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Alaskan mayor George Wuerch said Wednesday he is rethinking his directive and will personally inspect the display materials before making a final call. He had just decided against a gay pride exhibit at the city library.
The Anchorage Daily News is reporting Mayor George Wuerch abruptly removed A gay pride exhibit at Z.J. Loussac Public Library on Tuesday. The exhibit was sponsored by Metropolitan Community Church, a predominately gay and lesbian congregation, and Parents, Families and Friends of Lesbians and Gays, or PFLAG. There were no complaints from any patrons, he\'s just much smarter than the people who elected him. Full Story
\"I just said \'no,\' \" Wuerch said. \"This is a fundamental responsibility of the mayor, to make decisions. Once in a while, you have to say no.\"
It\'s a good look at why Yahoo! caved in, and what the AFA is up to, so far they\'ve been rather unsuccessful, but they don\'t seem to be letting up. Funniest quote I\'ve heard in quite sometime.
\"I believe we can make a major difference. We can change the Internet.\" - Patrick Trueman legal counsel to the right-wing American Family Association.
Lee Hadden writes: \"Many of the cartoons
produced before 1950 used and satirized racial and
ethnic stereotypes. In an article in Friday\'s Wall Street
Journal, May 4,
2001, first page, \"Bunny in Blackface: Why Cartoon
Network Won\'t Run 12 Bugs
Pix: Its Plans for a June Retrospective Sparked
Concerns Over Taste; Two
Agendas Inside AOL.\"
Some of the Bugs Bunny cartoons produced during
World War II showed
racial and ethnic stereotypes against the Japanese and
Germans. Other Bugs
Bunny cartoons showed racial stereotypes and
demeaning situations that are
offensive to today\'s sensibilities.
The owners of the original Bugs Bunny cartoons did
not want these
offensive cartoons shown, even for historical
retrospective reviews. The control over the cartoons is
slipping, as is the
censorship efforts to prevent their being seen.
Read more about it in the Wall Street Journal.\"
Charles Davis sent in This Story on the Biblioteca
It opens today after, two decades in the
making, today\'s opening to academics and journalists ahead of the formal ceremony in
October has been overshadowed by a row over censorship which is
threatening libraries and bookshops across the country.
for more info. as well.
\"Under mounting pressure from Islamists, President Mubarak has urged government officials to press ahead with a strict censorship regime against works deemed offensive to Islam. Bookshops, book fairs and public libraries are frequently raided by government censors.\"
The RIAA used the DMCA to stop a research project that involved hacking a watermarking technology promoted by the five major record labels. A few good stories to read up on this issue:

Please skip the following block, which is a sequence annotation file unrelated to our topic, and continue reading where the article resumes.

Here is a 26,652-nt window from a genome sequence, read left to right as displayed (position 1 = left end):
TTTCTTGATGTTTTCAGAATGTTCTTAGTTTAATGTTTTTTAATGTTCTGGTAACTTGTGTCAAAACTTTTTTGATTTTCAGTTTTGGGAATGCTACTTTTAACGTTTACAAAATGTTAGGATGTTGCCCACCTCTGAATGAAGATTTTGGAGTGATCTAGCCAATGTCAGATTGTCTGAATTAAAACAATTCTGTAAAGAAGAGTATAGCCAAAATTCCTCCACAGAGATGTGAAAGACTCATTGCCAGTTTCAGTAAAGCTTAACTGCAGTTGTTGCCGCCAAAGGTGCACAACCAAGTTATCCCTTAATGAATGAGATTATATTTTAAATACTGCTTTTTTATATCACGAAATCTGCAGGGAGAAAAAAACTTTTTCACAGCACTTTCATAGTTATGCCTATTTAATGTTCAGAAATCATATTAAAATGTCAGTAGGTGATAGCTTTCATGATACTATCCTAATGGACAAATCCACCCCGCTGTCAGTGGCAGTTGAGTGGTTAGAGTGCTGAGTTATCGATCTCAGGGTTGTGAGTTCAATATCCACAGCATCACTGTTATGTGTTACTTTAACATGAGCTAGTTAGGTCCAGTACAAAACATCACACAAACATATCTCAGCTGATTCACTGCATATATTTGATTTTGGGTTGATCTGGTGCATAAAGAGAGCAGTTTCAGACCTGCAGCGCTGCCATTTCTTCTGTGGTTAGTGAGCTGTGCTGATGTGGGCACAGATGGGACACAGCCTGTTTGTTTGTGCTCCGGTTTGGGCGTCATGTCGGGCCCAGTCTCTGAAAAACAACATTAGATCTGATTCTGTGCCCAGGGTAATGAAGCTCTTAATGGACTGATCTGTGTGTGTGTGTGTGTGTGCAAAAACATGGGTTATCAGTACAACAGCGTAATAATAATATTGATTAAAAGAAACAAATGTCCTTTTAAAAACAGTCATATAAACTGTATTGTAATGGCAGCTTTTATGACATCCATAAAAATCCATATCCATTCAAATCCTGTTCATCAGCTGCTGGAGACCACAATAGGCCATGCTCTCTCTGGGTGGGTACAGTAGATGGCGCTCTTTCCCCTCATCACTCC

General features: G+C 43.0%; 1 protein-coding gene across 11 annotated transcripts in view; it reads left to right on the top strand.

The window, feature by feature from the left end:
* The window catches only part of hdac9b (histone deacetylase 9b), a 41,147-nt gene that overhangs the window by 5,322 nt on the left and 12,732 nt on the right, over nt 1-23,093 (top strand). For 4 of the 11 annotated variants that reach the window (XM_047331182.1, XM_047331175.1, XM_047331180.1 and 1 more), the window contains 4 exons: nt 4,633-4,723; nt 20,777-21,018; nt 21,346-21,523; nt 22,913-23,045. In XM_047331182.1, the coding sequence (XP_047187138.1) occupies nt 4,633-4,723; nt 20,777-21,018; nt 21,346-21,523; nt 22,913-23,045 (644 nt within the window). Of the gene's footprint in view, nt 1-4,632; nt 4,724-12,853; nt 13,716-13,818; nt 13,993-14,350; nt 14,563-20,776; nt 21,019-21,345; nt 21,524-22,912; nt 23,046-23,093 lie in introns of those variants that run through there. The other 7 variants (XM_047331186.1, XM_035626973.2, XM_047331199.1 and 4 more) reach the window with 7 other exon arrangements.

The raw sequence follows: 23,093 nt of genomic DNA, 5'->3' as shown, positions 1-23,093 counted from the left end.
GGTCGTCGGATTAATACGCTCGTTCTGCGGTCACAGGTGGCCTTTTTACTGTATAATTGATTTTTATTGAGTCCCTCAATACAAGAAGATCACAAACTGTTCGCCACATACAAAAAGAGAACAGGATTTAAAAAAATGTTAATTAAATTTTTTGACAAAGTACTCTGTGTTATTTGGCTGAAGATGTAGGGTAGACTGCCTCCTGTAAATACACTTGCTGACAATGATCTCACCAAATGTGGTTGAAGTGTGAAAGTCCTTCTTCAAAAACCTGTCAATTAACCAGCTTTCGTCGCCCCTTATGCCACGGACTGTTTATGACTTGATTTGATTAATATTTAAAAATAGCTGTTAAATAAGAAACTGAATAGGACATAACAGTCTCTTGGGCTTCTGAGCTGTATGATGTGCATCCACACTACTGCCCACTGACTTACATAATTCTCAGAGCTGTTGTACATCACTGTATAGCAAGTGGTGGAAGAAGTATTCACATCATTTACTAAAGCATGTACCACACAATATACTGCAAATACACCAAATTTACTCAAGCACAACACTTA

Is the RIAA running scared? from Salon says this move by the RIAA \"shows just how wary of free speech the recording industry has become\", but, this case could potentially undermine the widely disparaged DMCA.
The Oklahoma City Council finally decided Tuesday to
pay court-ordered legal fees for a man who sued after
police confiscated his rented videotape of \"The Tin
Drum\" because they believed it
contained child pornography.
Then they promptly forgot to actually authorize the
$143,047 payment. The city has now spent more than
$700,000 to settle the case.
James writes: \"The civic leaders have
dragged their collective feet for years, thereby fully
disclosing what fools they are. The reluctance to pay up
shows their ignorance and fundamentilst training in
that instead of paying for their lose, they continue to
keep the issue alive, perhaps hoping that god will take
pity on them and strike the ACLU and Michael Camfiled
dead and remove the \"sin\" of freedom to read and view
from Oklahoma City.\"
Awhile ago two stories were posted on LIS about an Ohio library clerk who quit her job over an objectionable magazine which contained on the front cover a nearly nude photo. The magazine\'s inner contents allegedly contained more questionable material. The library, against the wishes of those who support the clerk\'s views, has decided to keep the item on the shelves and to continue its subscription. [more...] from The Plain Dealer.
Click below for related stories and comments:
Ohio Library Clerk Quits Over Offensive Magazine - Gets Support from City Officials.
News Anchor Fires Back at ACLU for Attacking Former Library Clerk\'s Views.
Looks like the Dirty Book
Guy may have won after all.
Charlotte-Mecklenburg\'s library system library board
leaders told librarians to consider limiting children\'s
access to selected library books. The library board
chairman and vice chairman asked for measures that
could be taken to \"safeguard\" children\'s \"access to
adult controversial books.\"
They also want to review the library\'s book selection
policy to ensure it reflects \"community standards in the
broadest possible sense.\"
\"We decided that, based on continuing concern
that we\'ve heard expressed, we would go and look at
our acquisition process and we\'d ask staff to look at
how accessible objectionable materials are to young
Bryan Nichols has written a very funny and perceptive piece on the CIPA as a Machiavellian cure for our current ersatz economic recession. He writes for the online version of the Iowa State Daily.
He notes: \"Congress... is using CIPA as a way to get out of our current economic slump.\" ...everyone has an interest in getting cheaper, better, faster pornography. The Internet is perfect for this. In fact, according to CNN, 37 percent of Internet users access pornographic sites... -- Read More